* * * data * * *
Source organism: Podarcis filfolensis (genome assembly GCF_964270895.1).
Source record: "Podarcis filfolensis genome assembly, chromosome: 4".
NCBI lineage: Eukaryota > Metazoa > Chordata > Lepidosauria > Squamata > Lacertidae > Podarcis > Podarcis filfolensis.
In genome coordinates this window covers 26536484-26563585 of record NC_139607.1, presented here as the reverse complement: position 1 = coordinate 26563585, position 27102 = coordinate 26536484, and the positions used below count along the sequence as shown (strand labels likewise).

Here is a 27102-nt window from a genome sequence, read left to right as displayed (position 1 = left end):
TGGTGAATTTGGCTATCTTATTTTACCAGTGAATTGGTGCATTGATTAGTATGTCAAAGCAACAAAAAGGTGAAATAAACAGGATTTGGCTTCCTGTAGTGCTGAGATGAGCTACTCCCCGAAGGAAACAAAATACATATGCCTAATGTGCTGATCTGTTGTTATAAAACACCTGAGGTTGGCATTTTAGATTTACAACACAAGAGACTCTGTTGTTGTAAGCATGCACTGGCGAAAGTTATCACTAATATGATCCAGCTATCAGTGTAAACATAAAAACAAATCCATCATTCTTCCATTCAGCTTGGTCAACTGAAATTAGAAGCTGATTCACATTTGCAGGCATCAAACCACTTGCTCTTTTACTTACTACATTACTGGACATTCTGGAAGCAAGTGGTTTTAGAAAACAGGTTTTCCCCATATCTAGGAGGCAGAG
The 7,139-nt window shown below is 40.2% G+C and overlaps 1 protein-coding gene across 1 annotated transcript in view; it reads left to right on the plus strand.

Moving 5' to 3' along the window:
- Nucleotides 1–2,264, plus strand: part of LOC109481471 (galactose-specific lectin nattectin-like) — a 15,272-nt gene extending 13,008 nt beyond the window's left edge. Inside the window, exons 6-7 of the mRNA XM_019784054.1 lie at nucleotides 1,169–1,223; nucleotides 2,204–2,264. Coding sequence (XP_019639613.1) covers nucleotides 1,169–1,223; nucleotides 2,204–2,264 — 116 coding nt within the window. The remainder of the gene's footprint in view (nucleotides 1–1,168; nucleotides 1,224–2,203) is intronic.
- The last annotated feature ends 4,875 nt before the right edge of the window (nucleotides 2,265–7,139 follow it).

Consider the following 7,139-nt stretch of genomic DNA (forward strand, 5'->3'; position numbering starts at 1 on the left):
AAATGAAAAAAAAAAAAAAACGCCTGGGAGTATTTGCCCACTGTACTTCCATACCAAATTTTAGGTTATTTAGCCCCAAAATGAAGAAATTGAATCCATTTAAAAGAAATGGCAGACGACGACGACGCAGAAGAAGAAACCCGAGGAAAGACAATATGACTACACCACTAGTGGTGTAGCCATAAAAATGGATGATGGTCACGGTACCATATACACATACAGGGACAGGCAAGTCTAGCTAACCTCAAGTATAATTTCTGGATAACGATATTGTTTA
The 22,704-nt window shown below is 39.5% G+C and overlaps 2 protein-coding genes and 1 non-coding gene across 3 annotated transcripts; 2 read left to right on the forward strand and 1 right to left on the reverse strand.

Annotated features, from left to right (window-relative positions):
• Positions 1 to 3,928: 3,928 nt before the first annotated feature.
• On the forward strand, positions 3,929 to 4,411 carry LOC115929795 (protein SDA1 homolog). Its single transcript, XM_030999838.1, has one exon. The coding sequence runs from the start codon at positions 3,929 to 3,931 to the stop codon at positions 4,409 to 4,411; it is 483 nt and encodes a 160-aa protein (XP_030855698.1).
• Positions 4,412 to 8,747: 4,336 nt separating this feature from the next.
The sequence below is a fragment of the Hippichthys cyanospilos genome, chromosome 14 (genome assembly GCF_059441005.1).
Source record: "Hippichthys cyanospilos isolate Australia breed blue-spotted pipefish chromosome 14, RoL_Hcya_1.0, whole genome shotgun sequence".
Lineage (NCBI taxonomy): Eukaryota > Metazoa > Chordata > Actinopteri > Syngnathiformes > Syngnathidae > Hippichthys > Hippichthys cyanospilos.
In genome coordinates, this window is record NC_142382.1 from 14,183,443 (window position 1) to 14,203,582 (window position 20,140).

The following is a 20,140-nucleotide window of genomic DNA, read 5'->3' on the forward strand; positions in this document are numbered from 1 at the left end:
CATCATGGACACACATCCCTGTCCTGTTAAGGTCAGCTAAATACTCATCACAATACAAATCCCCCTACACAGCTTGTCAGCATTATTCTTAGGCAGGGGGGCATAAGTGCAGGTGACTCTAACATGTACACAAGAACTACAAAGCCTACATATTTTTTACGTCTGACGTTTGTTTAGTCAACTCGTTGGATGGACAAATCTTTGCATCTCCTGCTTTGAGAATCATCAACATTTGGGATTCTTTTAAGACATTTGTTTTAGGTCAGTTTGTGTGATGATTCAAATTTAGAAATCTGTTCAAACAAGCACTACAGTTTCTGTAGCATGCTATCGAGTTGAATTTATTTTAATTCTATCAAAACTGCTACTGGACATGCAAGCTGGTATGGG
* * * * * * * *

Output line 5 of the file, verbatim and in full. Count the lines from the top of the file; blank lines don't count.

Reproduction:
Here is a 27102-nt window from a genome sequence, read left to right as displayed (position 1 = left end):